Diasporational Part Eleven: Squire Butler, the Kilkenny Man who Built a Fortune with Butter & Eggs.


By Niall McArdle

In New York on September 2nd, 1882, two young Irish immigrants, James Butler and P.J. O’Connor, opened a small grocery store called P.J. O’Connor & Co. on 2nd Avenue. Within a year they had opened a second store at 10th Avenue. In 1884 Butler bought O’Connor out; the business was renamed James Butler Inc.

857 Second Ave., NY, the site of Butler's first store. Google Street View
857 Second Ave., NY, the site of Butler’s first store. Google Street View

The stores were marked by a distinctive green storefront and bargain prices. They sold in bulk and were staffed by few clerks – mostly young, mostly Irish fresh off the boat, mostly happy for a job and content with low wages. Profits soared. Soon James Butler was the largest grocery-chain owner in America. In 1909 he owned 200 of them; by the time he retired in lavish style, there were 1100 and he was worth $30 million.

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James Butler was born in 1855 on a farm in Russellstown, Co. Kilkenny. In 1875 he emigrated to America, first to Boston, then to Chicago and working as a kitchen boy at the Sherman Hotel. From there he moved to New York and worked at the Windsor Hotel. When Grover Cleveland was inaugurated President, Butler was in charge of his banquet at the hotel. He worked in other hotels in New York before meeting O’Connor and deciding to get into the grocery business.

Though he had built a vast fortune from nothing, he had little time for high society. He wouldn’t join any clubs. He refused to be in Who’s Who in America. You’d have to search long and hard to find his name listed on the Board of any companies. He turned down an invitation to play golf at John D. Rockefeller’s private course because he thought golf was “a rich man’s game.” He was asked to run for both Mayor of New York and for Congress; his response to both offers was “I’m a butter-and-egg man.”

Having made his fortune in the grocery business, he set about his real passion: breeding horses. He bought trotting horses for harness-racing, and by the end of the nineteenth century his stable was winning races at Belmont Park in Long Island. He and his wife, Mary Rorke, were living in rural elegance in a Victorian mansion on a 350 acre property in Westchester County called East View Farm, and, as he was now a country gentleman of some wealth, he liked to be known as “Squire Butler”.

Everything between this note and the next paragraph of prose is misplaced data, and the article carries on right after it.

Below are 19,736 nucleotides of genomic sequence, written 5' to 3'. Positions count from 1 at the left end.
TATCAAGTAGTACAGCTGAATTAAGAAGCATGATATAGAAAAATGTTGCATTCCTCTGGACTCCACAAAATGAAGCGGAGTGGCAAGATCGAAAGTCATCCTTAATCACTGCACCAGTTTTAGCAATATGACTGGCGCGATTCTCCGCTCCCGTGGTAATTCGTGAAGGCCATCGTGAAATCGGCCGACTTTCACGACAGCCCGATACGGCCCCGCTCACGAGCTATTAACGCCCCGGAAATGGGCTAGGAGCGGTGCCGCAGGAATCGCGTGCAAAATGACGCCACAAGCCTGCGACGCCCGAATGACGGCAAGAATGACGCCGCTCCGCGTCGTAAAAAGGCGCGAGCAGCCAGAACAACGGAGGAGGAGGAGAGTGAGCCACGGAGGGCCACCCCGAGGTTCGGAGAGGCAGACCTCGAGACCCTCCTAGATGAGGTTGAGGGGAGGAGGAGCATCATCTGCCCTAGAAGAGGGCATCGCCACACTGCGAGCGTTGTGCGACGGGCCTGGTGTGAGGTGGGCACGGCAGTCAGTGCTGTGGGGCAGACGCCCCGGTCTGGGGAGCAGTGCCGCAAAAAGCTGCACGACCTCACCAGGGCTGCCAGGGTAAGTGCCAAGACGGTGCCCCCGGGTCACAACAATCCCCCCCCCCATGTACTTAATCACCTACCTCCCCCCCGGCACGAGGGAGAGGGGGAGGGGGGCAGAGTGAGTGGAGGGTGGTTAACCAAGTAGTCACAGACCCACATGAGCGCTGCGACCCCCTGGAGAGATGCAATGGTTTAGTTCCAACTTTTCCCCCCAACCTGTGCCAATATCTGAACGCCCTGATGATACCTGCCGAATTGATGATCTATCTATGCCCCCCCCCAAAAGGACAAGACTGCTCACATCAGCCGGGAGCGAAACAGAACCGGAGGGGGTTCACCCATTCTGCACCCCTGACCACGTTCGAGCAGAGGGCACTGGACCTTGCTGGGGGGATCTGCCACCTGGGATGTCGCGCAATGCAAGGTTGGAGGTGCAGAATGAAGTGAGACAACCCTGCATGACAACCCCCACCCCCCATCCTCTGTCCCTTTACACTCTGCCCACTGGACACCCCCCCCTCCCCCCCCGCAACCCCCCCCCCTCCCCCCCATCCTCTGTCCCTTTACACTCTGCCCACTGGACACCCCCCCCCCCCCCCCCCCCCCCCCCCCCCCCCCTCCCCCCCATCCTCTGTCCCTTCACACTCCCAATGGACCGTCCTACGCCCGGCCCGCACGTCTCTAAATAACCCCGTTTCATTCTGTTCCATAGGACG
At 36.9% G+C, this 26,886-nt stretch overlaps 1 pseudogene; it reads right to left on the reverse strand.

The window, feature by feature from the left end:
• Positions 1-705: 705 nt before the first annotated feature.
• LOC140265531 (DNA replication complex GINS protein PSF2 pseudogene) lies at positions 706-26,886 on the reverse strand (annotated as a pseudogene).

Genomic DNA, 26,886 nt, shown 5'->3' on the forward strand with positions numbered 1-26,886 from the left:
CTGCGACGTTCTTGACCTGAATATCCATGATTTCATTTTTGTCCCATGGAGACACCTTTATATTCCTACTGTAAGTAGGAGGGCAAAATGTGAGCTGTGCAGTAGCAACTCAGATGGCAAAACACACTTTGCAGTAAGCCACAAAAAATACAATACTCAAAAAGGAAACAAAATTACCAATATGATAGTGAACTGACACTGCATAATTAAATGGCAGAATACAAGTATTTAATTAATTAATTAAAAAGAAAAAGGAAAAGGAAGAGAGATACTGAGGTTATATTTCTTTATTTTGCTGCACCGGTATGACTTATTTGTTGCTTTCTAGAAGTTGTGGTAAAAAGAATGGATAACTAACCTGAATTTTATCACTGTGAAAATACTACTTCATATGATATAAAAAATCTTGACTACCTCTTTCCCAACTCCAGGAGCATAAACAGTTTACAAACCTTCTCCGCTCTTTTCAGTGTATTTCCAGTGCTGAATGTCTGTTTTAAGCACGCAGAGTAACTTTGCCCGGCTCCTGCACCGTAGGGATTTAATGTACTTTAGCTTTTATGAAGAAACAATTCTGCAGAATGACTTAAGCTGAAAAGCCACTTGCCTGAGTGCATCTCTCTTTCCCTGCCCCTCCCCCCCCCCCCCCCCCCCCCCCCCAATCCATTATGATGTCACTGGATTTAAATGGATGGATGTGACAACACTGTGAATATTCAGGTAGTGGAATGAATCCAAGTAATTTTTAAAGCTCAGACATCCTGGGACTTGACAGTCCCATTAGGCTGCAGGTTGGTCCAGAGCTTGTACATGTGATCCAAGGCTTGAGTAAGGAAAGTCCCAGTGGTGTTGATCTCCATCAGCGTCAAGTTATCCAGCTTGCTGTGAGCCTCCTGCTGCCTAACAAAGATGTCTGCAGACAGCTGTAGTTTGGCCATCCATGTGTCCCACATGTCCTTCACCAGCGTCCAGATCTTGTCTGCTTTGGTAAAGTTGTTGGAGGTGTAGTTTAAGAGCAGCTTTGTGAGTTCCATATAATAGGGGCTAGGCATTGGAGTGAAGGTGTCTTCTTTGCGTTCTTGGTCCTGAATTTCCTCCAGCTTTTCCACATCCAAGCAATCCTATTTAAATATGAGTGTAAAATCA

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Butler was notoriously tight-fisted and resented the considerable cost of transporting horses to the racecourse at Belmont Park. His solution? Build his own racecourse: Empire City in Yonkers. Empire City billed itself as the workingman’s alternative to the snooty track at Belmont. It was called “the little track beside the water tower.” It didn’t bother with many of the niceties of Belmont. The track was seldom watered down because Butler refused to waster water; punters would walk away from the stand covered in dust.

There was – and still is – more money to be made in racing thoroughbreds than in harness-racing; Squire Butler wanted a piece of that action. There was a problem: the New York Jockey Club wouldn’t give him a license, probably because although he was rich, he was an Irish Catholic and an outsider as far as the Protestant Blue Bloods who ran the Jockey Club were concerned. In 1907, after a three-year court case, he was finally granted a racing license.

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Butler bought horses the same way he bought goods for his grocery stores – in quantity. Some of his more famous winning thorougbreds were Direct, Directum Kelly, Questionnaire, Pebbles, Spur and Butler’s own favourite, Sting. In 1925 he turned down $125,000 for Sting, saying, “I’m a sentimental Irishman, and Sting will stay here until his dying day.”

His philanthropy was exclusively Catholic; he donated generously to Saint Patrick’s Cathedral. He bequeathed $100,000 to the Sacred Heart Convent in Tarrytown. He founded Marymount School, and later bought a Vanderbilt mansion on Fifth Avenue for use by the school. He died in 1934. 3,000 people attended his funeral in St. Patrick’s.

Adapted from Stephen Birmingham’s Real Lace

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